General Comment On "One Size Doesn't Fit All" In Epicurean Art

  • It seems to me that age/culture barriers largely explain different reactions to art. And that's a subset of the larger and wider fact that while we are all humans and there are definite limits to variation, we do have wide differences between individuals and groups in what we find pleasurable and painful. Even the same song or art can evoke different reactions in the same person depending on whether the things we associate it with change over time.


    This is something that probably has to sink in over time, but that we probably ought to highlight. I am convinced that the core of Epicurean philosophy applies to everyone, everywhere, because the basic analysis of nature is correct. But within the scope of humanity there's a huge set of divisions culturally, and if we try to assert that our own variation of pleasure is going to fit everyone we're going to be very disappointed.


    Something like this has come up before in discussion of "Eastern" vs "Western" approaches not only in music but in meditation and all sorts of "artistic" preferences. That's why when we started to update the "Epicurean music" playlist we worked on some time ago, it made sense to divide the playlist into styles so that each person can find his or her own preference.


    I'm beginning to think that right up there with the jolts that people receive when they hear that Epicureans don't think there's life after death, or supernatural gods, or absolute virtues, we ought to include an item to the effect that "And everybody by Nature isn't going to want to live the same way, or follow the same politics, or economics, or music, or art...." With the emphasis on the point that none of these choices are "better" than any other, but that we all by nature have our own faculties of pleasure and pain, and Nature set us up to pursue them as WE see fit, and not as absolutists think we SHOULD see them.


    Also - I don't want this to sound like I am taking a "libertarian" approach that every preference is totally the same. I think the reverse - I, like everyone who is honest, has strong preferences based on my sense of pain and pleasure. All I am saying is that when we rank our preferences we should be honest that our choices aren't sanctioned by gods or absolute ideals. We should all support what we find pleasurable, and avoid what we find painful, all the while being realistic about the reasons for our choices.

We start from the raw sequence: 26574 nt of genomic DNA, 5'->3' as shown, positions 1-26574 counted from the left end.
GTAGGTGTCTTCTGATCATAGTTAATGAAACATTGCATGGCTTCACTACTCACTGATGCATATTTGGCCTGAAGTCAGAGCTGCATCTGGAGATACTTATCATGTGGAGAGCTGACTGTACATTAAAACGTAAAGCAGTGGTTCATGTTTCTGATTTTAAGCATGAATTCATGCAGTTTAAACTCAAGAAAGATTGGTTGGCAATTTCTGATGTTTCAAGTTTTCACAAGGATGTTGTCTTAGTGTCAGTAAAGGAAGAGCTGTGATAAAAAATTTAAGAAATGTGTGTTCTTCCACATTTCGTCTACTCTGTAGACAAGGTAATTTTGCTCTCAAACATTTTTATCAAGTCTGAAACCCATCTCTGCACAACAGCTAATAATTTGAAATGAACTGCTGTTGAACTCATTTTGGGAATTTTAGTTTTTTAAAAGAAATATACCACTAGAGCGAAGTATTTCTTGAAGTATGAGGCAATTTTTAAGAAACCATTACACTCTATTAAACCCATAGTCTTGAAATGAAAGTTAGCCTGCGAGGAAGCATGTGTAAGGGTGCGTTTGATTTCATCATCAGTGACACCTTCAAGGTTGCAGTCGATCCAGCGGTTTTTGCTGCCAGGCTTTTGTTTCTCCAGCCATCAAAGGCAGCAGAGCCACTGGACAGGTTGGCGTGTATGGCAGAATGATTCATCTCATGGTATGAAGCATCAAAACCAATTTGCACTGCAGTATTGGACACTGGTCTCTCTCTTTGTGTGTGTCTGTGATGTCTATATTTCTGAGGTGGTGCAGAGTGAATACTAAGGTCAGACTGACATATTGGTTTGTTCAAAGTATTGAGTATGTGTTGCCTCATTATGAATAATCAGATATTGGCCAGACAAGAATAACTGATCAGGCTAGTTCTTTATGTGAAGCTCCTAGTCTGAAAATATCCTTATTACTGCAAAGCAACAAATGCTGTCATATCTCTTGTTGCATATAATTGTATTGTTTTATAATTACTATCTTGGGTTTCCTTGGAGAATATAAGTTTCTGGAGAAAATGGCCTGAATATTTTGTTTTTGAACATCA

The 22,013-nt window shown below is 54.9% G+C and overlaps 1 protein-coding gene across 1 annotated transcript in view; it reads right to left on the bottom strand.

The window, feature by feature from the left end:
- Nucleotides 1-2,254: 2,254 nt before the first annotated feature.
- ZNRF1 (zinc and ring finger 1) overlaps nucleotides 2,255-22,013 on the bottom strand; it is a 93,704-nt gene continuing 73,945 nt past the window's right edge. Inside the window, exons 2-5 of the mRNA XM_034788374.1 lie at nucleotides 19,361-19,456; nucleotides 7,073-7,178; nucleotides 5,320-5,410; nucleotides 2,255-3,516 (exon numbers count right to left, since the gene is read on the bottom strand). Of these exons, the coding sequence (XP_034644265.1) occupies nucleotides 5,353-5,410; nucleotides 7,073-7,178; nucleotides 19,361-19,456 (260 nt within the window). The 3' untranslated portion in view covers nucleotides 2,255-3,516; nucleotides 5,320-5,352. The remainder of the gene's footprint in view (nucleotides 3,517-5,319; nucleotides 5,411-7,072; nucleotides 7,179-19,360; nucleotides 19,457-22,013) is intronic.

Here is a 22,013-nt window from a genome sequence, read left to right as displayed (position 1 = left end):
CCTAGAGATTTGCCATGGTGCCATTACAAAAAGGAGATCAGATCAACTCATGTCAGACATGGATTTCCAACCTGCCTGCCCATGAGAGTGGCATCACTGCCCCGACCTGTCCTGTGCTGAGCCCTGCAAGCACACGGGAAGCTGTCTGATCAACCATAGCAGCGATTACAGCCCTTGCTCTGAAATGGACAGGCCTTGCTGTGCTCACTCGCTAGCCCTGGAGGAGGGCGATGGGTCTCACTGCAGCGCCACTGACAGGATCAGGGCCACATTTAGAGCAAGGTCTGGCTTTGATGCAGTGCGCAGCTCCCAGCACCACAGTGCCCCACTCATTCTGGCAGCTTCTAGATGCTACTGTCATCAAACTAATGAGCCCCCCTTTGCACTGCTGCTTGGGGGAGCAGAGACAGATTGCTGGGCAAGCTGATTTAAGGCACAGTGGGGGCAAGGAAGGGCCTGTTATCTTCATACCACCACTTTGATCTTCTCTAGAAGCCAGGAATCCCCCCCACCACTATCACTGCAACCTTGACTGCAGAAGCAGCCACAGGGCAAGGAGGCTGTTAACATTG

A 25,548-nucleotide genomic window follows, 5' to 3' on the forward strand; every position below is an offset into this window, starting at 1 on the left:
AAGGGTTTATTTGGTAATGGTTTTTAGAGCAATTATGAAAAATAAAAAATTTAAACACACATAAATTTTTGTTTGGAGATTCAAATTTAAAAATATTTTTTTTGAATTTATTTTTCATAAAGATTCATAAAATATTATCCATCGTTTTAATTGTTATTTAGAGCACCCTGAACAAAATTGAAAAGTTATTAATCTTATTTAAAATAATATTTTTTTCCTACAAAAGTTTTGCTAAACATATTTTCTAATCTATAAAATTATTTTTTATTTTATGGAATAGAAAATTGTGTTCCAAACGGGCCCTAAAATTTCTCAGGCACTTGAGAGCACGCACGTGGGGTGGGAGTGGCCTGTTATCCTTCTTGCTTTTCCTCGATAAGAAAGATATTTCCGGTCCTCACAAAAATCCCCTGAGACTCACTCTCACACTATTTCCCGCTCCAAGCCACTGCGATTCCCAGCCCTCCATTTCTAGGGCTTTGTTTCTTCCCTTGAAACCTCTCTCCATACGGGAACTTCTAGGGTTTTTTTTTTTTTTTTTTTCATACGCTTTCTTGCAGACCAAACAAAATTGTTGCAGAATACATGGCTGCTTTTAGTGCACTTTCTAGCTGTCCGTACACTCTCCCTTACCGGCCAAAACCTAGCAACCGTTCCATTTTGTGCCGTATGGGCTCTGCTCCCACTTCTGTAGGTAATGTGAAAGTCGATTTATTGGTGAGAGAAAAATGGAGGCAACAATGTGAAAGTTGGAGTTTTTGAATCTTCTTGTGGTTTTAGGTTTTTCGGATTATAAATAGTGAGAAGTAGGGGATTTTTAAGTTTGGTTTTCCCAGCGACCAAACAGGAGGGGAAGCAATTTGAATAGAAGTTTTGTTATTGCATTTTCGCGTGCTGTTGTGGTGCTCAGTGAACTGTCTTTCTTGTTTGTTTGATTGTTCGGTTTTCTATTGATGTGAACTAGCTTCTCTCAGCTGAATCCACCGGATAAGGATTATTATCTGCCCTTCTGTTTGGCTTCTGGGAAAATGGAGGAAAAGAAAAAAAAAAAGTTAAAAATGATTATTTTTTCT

• Cassius, this touches on something that I've had on the back burner for awhile. I read an interesting article on "embodied cognition" and put it aside to follow up on (which I've not yet done). Here's a link to the article:


    https://www.citylab.com/design…n-on-architecture/531810/


    It seems to touch on pleasure and the anticipations if one wants to look at it in a Epicurean context. The book that it refers to in the article is by all accounts quite scholarly and ponderous. There are a couple of lighter books, that I haven't had a chance to read yet, that at first glance seem like they may address similar ideas. "Joyful" by Ingrid Fetell Lee, and "The Architecture of Happiness" by Alain de Botton. This is all very premature from my end but there may be some relevance to your post. Note that these books all deal with design and/or architecture, but there is probably some overlap with art and music for what it's worth....

  • Godfrey I definitely think there's a lot to that, and that reminds me of a book that I have - From Bauhaus to Our House by Tom Wolfe - https://misspreservation.com/2…ouse-tom-wolfe-1930-2018/


    I don't have much of a theory developed yet but I definitely don't think it's "random" what we find pleasurable and what painful. It's pretty easy to conclude that certain physical contacts (like food) could have a very mechanical cause and effect relationship. but given that art is so sophisticated it's hard to imagine how the mechanism of finding something pleasing / painful functions. I gather the Epicureans thought in terms of smooth and rough motions, and maybe there's something to that.

    But the issue of how pleasure works, and how it developed "in the first place" deserves a lot of study. And I put "in the first place" in quotes because I am not sure that is a proper question. I tend to think personally that it would not be Epicurean theory to think that there is a "first place" in the "development" of life. If life exists throughout the universe then there is some kind of "eternal" mechanism at work, and presumably that means there may be some kind of "eternal" mechanism of pleasure / pain as well.


    That's far beyond the scope of your comment but the bottom line is that there is a lot to the issue of the nature of the pleasure/pain faculty that needs to be explored.

  • I confess that I'm an aficionado of modernism and have avoided Tom Wolfe's book for years =O. I'll give it a read though! In the linked article the reviewer mentioned "good modernism and bad modernism". One of the criticisms of modernism is an over-reliance on rationality. To me, the best modern design is actually more "Epicurean" in that it embraces both sensuality and rationality. And pleasure.

    Edited once, last by Godfrey ().

  • I think years ago I also read the "Painted Word" which goes along with FBTOH but I can hardly remember. I see my thoughts have changed a lot over the years and art theory is something that I don't have well developed thoughts on today.